“Our solutions ensure compatibility with current and future credential types including mobile IDs via native Bluetooth and Near Field Communication (NFC) capability. The HID customer installed base is very well-positioned to support credentials in Apple Wallet,” says Steve Carney, vice president of product marketing, physical access control solutions with HID Global. “NFC has been supported by HID readers and our mobile credential service, powered by Seos, since the inception of HID Mobile Access several years ago.”
Today, almost all EAC product manufacturers have taken steps to assure the future-proofing of their facility access control systems. One of them involves the use of access readers capable of multiple technologies. This assures that when one credential becomes obsolete, there’s another to take its place. There is no need to replace all the readers outside and inside a building to address this issue.
“Many access control products today, can be configured on site to read multiple credential types–specifically with the intention of future-proofing! A great example of such a product is the Passport 1000 Series,” says Lisa Corte, director of product management, access and egress hardware, ASSA ABLOY. “These products have capability to read magnetic stripe cards, low frequency and high frequency contactless credentials, and mobile credential capabilities. Products such as this, that offer maximum flexibility, allow sites to manage card upgrade paths on their own schedule.
The Proliferation Of The Modern Network
Another aspect of future proofing is that of network technology. As IP data winds its way throughout almost every nook and cranny of a commercial building, campus’ setting, or government facility, backwards compatibility grows. Today, most EAC systems not only rely on Ethernet cable to connect them to a centralized CPU or a Cloud-connected Bridge, but wireless technology does as well.
Wireless readers, keypads, keys, cards, fobs, and other devices are now quite common in the EAC market. According to Gene Cronin, Medeco XT product manager, “Intelligent keys also can piggy-back on an existing company security network to communicate with devices that can update our offline credentials. Our cylinders can be installed literally anywhere…from cylinders in doors, cabinets, machinery, etc…to padlocks on gates, storage facilities, wind farms, etc.”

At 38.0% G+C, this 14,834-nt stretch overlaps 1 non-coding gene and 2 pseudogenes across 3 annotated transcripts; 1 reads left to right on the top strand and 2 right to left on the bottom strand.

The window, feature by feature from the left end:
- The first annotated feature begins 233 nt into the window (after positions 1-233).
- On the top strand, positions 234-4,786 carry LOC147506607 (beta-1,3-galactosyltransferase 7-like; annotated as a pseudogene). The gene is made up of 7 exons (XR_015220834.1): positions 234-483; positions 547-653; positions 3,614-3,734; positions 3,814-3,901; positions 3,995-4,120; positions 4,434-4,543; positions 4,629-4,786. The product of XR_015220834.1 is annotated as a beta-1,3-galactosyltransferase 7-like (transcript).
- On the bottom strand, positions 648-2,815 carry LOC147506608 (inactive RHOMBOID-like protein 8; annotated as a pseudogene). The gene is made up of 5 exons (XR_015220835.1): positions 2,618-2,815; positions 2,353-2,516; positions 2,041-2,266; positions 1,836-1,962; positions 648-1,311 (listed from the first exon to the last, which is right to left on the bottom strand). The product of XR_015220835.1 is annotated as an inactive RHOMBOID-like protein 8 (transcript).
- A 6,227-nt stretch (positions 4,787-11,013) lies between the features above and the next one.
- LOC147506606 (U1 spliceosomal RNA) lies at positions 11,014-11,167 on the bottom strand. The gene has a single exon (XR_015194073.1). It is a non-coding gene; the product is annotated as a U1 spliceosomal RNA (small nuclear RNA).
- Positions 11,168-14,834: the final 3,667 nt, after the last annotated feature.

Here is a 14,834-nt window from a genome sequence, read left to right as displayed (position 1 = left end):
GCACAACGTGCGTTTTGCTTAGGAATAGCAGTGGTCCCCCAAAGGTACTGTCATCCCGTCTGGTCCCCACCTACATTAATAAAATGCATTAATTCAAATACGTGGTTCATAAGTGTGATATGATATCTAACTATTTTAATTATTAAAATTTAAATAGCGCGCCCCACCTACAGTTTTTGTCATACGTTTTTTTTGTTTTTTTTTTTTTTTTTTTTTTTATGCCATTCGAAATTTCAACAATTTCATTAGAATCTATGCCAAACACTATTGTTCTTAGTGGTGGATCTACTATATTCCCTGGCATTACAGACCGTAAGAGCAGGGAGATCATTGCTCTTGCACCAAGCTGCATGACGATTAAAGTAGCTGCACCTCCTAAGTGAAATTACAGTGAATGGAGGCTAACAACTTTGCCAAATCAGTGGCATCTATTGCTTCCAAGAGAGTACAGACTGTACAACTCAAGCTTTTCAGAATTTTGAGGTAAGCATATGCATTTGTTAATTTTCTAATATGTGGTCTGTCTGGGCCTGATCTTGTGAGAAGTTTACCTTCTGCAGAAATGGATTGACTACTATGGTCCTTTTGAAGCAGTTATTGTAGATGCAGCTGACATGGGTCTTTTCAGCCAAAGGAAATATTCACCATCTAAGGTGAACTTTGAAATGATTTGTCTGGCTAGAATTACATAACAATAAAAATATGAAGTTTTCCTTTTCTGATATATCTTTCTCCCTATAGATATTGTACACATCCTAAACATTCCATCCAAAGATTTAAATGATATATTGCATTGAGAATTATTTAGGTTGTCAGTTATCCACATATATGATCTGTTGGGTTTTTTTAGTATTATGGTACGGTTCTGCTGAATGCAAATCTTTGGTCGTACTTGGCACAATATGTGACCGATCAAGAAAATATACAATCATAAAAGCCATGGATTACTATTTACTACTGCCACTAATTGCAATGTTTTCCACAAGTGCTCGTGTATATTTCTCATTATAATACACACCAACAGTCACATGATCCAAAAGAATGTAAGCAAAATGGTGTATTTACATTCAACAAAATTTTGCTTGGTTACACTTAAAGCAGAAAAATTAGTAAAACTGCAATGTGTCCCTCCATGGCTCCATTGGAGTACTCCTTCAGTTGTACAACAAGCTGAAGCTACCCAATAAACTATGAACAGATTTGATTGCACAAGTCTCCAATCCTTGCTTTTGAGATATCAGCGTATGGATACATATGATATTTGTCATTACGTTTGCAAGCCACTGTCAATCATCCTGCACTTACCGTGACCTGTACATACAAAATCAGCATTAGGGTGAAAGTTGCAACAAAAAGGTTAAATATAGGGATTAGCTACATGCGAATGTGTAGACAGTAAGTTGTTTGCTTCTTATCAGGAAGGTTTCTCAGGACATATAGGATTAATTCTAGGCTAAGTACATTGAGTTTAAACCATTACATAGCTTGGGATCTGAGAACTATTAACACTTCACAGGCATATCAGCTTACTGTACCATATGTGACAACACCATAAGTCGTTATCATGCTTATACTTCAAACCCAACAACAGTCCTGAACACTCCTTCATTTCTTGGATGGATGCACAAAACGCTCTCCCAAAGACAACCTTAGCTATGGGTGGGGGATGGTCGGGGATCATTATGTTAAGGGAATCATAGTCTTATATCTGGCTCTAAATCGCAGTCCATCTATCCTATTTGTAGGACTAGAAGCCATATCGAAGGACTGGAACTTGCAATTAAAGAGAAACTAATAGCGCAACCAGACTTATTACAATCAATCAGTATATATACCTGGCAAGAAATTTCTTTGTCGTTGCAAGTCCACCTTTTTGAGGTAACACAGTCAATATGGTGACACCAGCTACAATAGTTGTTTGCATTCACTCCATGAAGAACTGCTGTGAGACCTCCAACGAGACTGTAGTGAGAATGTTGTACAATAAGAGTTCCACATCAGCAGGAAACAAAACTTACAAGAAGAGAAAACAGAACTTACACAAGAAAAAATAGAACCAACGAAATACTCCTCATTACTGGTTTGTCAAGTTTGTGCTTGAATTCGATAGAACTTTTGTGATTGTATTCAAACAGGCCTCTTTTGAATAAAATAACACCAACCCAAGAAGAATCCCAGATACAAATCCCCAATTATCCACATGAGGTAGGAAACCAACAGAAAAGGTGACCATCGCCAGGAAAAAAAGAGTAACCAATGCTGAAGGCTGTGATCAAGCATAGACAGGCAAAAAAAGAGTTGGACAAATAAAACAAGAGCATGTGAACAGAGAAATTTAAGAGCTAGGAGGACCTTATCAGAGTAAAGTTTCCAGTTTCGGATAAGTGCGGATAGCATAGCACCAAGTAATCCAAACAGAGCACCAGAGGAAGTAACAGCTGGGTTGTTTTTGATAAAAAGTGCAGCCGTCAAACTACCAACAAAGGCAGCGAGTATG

And don’t forget, we live in a largely “mobile” world.
“HID believes mobile credentials will deliver a more convenient, more efficient, and more secure authentication experience. Thus, we continue to focus our R&D on mobile credential technology as a whole to expand a platform and ecosystem that is independent of transport technology,” says Steve Carney, vice president of product marketing, physical access control solutions with HID.
Examples of wireless technologies being employed for mobile credentials include Near Field Communications (NFC), Ultra-Wideband (UWB), Personal Area Networks (PAN); plus traditional Cellular, Wi-Fi, Bluetooth, Bluetooth Low Energy (BLE), ZigBee, and Z-Wave.
“UWB technology provides the unique ability to deliver unprecedented accuracy and security when measuring the distance or determining the relative position of a target. It is NOT HID’s expectation that UWB will replace NFC or Bluetooth,” says Carney. “Rather, we believe UWB will work as a supplement alongside Bluetooth to provide the assurance, reliability, and granularity of device position to enable truly seamless access experiences.”
Software- And Application-Driven Integration
Another way that future proofing access control is made possible is through the use of software and mobile Applications. Because of the flexibility and versatility of both software and mobile Apps, it’s possible to make adjustments along the way, creating compliance as today’s technologies segue into tomorrow’s high-tech alternative wonders.
“Medeco’s intelligent CLIQ key solution offers two methods of integration. In CLIQ, Standard web service API that can be used to integrate into existing security infrastructure. There are access control software solutions on the market that integrate with CLIQ,” says Ashok Acharya, Medeco CLIQ product manager. “Second integration option is for mobile users.”
Through both means, new features and access credential technologies can be utilized in older, legacy systems.
In conclusion, there’s little doubt that electronic access control manufacturers are working overtime to create products that will continue to work in tomorrow’s advanced, high-security environment. To this end, there is little doubt.
Colombo is a long-time trade journalist and professional in the security and life safety markets. His work includes more than 40 years in security and life safety as an installer, salesman, service tech, trade journalist, project manager, and operations manager. Colombo can be reached through www.TpromoCom.com, a consultancy agency based in Canton, OH.